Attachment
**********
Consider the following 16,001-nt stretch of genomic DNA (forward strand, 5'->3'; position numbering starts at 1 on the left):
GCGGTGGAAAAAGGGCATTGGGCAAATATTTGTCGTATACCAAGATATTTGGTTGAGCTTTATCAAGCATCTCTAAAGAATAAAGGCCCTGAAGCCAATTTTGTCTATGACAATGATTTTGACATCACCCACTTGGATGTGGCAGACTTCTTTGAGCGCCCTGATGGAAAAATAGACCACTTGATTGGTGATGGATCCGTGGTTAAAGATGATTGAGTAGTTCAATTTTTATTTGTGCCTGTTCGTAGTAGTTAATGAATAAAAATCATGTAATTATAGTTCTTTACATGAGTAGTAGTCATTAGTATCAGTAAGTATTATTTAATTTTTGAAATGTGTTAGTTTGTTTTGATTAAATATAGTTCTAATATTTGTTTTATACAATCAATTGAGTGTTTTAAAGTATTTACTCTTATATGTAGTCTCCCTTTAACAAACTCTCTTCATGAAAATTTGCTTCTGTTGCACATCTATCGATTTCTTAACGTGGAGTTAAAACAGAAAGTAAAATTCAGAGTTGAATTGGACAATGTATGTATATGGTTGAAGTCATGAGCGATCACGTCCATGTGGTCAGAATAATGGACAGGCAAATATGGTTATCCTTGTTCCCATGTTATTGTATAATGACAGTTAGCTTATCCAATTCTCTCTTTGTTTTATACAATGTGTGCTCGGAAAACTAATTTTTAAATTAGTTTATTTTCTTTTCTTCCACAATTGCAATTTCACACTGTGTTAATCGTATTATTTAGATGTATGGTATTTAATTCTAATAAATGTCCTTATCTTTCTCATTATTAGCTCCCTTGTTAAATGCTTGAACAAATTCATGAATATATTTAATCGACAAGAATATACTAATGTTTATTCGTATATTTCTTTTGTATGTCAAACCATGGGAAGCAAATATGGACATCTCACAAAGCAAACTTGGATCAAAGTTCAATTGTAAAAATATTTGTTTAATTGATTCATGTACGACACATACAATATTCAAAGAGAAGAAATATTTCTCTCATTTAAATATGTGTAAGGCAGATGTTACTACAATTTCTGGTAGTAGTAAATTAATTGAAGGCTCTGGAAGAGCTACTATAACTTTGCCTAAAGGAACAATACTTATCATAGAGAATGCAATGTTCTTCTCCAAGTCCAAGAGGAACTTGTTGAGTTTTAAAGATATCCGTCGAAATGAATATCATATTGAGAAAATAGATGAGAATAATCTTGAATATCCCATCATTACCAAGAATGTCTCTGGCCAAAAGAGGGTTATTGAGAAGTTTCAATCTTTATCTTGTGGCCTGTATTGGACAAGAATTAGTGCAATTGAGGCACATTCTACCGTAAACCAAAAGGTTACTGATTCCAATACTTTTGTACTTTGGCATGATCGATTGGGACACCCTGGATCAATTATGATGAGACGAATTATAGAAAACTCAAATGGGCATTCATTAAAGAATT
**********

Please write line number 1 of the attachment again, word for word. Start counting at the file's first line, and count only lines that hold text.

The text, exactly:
Consider the following 16,001-nt stretch of genomic DNA (forward strand, 5'->3'; position numbering starts at 1 on the left):